The more things change, the more they stay the same.
MLA expenses are under the microscope after it was revealed that Strathmore-Brooks MLA Derek Fildebrandt had been renting out his taxpayer-subsidized Edmonton apartment on Airbnb.
The news sparked outrage from the public. Fildebrandt was later found to have doubled billed on some meal claims, which prompted the provincial government to announce it was ditching the old paper expense claim system in favour of a new electronic one.
St. Albertans may remember another MLA expense controversy in the early 1990s, when MLA Dick Fowler drew a $20,500 subsistence allowance intended to provide accommodation for out-of-town MLAs. When the next election came around in 1993, voters turfed Fowler, who was then a cabinet minister.
These types of controversies are nothing new. Taxpayers grow wary of politicians who take liberties with the public purse. In many cases the transgressions can be quite small compared to billions of dollars that governments spend in the budget, which isn’t always spent wisely. But there’s a principle involved; it’s about doing the right thing when no one is looking.
Fildebrandt has maintained that he did nothing illegal, but in the minds of many, the principle matters more than the letter of the law. Fildebrandt may have just been the first to find a loophole that needs to be closed.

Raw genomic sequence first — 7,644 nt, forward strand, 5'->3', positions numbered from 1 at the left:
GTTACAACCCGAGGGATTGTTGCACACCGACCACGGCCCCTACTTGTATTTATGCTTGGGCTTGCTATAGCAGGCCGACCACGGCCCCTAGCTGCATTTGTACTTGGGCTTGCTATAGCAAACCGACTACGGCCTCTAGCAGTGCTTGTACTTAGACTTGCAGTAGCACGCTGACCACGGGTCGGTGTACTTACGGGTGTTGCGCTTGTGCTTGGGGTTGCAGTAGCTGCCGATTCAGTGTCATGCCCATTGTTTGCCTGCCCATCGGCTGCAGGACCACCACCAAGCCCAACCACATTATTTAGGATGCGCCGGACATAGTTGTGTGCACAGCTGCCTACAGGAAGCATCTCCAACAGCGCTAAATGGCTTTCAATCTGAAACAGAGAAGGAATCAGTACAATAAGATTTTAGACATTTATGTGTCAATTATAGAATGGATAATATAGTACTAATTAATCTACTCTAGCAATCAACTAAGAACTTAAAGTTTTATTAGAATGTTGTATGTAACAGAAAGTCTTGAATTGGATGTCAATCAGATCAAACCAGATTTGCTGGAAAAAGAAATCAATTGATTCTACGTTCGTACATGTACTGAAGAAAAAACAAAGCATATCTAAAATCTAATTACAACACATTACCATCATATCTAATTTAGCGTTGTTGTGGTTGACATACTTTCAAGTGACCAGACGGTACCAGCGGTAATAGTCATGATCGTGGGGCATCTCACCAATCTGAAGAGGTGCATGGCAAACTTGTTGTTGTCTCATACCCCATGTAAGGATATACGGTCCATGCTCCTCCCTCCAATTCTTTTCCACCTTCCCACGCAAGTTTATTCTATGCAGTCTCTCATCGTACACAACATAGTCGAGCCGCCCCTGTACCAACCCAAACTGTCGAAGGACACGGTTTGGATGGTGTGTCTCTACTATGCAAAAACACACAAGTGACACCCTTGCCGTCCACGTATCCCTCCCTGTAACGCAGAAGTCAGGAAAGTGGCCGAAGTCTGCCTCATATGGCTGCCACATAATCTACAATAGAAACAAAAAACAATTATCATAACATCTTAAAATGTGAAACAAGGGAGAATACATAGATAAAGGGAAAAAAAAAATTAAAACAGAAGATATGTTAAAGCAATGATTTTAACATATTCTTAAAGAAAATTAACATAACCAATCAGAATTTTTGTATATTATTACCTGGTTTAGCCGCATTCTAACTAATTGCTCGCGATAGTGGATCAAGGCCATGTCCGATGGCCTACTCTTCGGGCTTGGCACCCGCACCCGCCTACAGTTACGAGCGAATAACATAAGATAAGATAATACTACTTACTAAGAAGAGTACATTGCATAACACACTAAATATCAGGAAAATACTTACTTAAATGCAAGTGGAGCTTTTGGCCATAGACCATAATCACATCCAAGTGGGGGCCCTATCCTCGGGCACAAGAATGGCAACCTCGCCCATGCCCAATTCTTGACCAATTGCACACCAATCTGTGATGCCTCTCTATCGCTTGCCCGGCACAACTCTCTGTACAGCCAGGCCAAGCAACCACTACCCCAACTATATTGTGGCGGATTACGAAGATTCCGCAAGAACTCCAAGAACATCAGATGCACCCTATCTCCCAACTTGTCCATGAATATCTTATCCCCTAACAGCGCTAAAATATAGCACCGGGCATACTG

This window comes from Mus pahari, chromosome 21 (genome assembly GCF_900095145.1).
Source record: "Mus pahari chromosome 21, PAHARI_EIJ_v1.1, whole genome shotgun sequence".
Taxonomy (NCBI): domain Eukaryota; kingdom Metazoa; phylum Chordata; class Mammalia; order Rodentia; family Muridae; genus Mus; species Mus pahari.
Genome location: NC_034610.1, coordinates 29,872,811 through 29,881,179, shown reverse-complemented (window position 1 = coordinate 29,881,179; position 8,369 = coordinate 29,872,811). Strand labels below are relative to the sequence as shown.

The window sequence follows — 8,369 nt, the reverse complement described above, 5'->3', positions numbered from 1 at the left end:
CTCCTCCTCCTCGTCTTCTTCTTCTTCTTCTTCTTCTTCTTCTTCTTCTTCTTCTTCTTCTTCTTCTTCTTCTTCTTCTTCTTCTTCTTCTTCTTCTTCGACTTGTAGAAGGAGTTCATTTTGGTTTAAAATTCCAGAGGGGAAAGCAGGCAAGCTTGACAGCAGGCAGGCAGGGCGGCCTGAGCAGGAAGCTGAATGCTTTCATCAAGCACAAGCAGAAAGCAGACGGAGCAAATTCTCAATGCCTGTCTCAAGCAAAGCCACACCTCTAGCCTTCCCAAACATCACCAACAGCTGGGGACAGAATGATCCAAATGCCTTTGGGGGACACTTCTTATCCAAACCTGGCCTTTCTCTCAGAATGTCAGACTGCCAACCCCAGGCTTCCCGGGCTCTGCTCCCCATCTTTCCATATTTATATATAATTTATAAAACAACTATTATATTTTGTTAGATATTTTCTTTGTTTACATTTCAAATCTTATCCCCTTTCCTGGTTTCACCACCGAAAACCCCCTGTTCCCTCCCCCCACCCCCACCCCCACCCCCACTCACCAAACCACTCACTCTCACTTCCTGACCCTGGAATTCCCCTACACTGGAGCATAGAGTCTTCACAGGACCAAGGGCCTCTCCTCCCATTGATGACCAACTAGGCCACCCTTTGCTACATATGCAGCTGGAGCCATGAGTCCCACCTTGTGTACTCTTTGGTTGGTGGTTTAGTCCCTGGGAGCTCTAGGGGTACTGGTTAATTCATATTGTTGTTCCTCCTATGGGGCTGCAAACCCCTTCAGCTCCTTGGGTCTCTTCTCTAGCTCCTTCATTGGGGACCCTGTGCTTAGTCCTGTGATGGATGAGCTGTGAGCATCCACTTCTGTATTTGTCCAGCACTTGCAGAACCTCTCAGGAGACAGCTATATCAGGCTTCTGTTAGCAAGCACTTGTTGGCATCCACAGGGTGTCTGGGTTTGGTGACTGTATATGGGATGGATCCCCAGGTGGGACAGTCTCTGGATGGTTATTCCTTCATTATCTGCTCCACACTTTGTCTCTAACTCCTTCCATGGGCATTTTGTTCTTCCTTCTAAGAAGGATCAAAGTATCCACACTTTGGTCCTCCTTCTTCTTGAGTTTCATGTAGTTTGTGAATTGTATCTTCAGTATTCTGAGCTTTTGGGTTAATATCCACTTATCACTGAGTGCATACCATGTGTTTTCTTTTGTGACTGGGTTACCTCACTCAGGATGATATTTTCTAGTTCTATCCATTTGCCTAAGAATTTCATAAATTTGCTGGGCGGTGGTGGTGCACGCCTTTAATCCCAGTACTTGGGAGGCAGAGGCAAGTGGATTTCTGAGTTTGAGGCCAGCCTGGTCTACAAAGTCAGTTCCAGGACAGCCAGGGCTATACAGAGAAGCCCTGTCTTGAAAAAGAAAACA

Members of the Legislative Assembly from outside of the capital region may claim up to $23,160 in a fiscal year to own or lease a property in Edmonton, or $193 per night in a hotel while on official business. The money can go toward rent, utilities, parking and upkeep, but the rules state MLAs are only entitled to actual costs incurred. Unfortunately for taxpayers, unlike with meal expenses, Albertans don’t get to see the actual accommodation expenses. That needs to change.
There’s no problem with out-of-town MLAs claiming living expenses while they serve in the legislature, but it shouldn’t be an honour system. Make MLAs file receipts for their rent and living expenses and post them online. It’s a small price to pay for thousands in taxpayers’ dollars.
Every time there’s an instance of questionable expenses by a politician, it adds to the public’s cynicism. It’s not enough to pay it back or apologize when caught. Ethics are important in politics and voters are not quick to forgive transgressions. Politicians who abuse the system do so at their own peril. At the end of the day the voters are the employer and they may opt to hire someone else in the next election.